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Mayor Kevin Johnson announced the launch of a third grade reading campaign for the greater Sacramento area Tuesday at his press conference.
According to Johnson, the three areas that the campaign will focus on are school readiness, school attendance and summer learning.
The 10-year campaign will combat low literacy levels and make sure that all Sacramento students will be reading at grade level by the time they graduate third grade, Johnson said.
“Third grade is a pivotal point for young people. It’s where kids transition from learning to read and reading to learn,” he said.
“In terms of a city, it impacts our crime rate, impacts our employment rate, impacts our competitive environment in terms of a highly educated work force, health factors and quality of life,” Johnson said.
According to Sacramento City Unified School District standardized testing scores, 39 percent of third graders in Sacramento are reading at grade level, Johnson said.
“Our vision is to be the first city in this country where every third grader graduates and can be reading at grade level,” Johnson said. “We have to mobilize our entire community.”
Ron Fairchild, senior consultant of the campaign acknowledged that the reading initiative is not a new campaign, but the achievement gap is a result of things that happen before kids get into kindergarten.
“Lower-income kids on average hear 30 million fewer words than their middle- or upper-income peers by the time they reach age 3,” Fairchild said.
Sacramento County Office of Education
City Unified School District
Superintendent Dave Gordon said he is pleased with the reading campaign efforts.
“For the first time, we’ve got superintendents and city leaders and officials working together to help align city services with school district services so we cut out the waste and we make the programs that we have together most effective,” Gordon said.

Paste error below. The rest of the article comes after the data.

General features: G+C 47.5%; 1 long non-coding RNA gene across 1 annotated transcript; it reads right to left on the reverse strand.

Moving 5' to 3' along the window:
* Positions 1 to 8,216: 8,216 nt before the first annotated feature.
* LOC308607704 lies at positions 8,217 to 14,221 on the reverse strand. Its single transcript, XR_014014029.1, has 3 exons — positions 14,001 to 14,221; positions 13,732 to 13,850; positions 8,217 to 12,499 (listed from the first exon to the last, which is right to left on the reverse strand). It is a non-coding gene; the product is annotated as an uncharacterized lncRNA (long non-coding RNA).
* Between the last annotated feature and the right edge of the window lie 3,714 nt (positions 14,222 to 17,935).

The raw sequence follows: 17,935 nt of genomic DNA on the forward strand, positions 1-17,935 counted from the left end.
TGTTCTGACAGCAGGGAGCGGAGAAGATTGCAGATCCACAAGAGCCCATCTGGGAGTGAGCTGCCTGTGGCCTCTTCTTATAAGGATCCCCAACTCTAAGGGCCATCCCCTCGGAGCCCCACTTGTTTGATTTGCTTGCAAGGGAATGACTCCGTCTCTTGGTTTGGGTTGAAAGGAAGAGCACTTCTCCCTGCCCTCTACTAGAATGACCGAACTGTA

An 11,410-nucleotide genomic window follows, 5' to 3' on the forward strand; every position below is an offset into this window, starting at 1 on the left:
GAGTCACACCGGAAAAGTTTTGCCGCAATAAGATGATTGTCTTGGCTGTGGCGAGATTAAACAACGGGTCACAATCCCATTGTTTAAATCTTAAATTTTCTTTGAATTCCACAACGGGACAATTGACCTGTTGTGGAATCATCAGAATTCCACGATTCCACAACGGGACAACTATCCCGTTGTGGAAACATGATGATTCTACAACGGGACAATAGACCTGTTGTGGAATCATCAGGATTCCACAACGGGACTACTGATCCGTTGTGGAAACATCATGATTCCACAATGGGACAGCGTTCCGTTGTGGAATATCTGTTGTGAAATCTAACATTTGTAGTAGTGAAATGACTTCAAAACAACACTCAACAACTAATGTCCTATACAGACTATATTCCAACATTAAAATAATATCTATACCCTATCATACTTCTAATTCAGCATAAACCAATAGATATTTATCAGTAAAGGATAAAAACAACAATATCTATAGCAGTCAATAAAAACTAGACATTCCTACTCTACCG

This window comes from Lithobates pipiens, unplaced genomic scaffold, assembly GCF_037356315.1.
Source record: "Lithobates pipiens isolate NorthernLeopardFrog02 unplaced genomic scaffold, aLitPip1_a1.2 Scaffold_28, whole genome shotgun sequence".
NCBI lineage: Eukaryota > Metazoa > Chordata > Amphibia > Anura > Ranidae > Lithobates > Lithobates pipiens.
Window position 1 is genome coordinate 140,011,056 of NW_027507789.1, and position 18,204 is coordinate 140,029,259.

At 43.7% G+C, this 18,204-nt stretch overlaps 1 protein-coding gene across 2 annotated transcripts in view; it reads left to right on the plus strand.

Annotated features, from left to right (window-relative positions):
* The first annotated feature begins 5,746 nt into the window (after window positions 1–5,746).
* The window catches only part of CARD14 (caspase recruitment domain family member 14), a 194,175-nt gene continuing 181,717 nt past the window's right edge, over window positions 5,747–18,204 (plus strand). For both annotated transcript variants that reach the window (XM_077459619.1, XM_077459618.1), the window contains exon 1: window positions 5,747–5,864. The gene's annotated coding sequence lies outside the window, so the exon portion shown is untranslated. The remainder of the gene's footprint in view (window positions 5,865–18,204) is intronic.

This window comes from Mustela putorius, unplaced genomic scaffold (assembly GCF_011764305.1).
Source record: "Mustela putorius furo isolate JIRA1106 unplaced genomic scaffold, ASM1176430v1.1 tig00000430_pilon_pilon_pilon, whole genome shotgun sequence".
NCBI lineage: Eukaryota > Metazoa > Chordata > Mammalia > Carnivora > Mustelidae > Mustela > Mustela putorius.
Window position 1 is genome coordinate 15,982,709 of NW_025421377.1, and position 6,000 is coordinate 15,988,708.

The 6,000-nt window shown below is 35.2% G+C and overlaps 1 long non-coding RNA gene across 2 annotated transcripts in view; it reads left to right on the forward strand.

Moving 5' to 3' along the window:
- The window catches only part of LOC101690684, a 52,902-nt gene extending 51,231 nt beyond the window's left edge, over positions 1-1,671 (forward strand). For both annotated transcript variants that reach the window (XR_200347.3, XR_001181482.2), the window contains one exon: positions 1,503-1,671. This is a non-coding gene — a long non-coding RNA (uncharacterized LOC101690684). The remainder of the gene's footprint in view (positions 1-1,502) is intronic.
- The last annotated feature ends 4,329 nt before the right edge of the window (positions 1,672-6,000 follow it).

According to Gordon, the reading rates got this bad because of the significant amount of funding that has been taken away from schools.
“The state has not funded schools in a consistent or effective matter,” Gordon said, adding that there needs to be more focus on the range of subjects schools teach.
Literacy is important for students reaching their full potential, Capt. Dan Schiele of the Sacramento Police Department said. “Without basic reading skills, a person may choose a life of crime in order to survive.”
Parent Monica Jones of Natomas expressed concern about the lack of parent voices.
“You have got to engage the parents in this process,” she said.
“The parents are the key and most important indicator of everything we’re talking about,” Johnson said.
Another key challenge is students for whom English is a second language, Johnson said.
“We want to be able to holistically look at this whole problem to make sure everyone has an opportunity,” he said.
At the end of the press conference, Johnson also addressed the Kings’ issues.
“I feel like we’re dying a slow death,” he said. “Every day there’s a different clue of the likelihood that the Kings are going to Anaheim.
“We can’t control a business decision that the Maloofs are going to make, which they feel is in their best interest,” Johnson said. “We as a community want to have grace and dignity and to continue to support the Kings as long as they’re here in town.”
Editorial Note: A correction has been made to this story after it was published. The incorrect information has been struck out and the correct information has been added.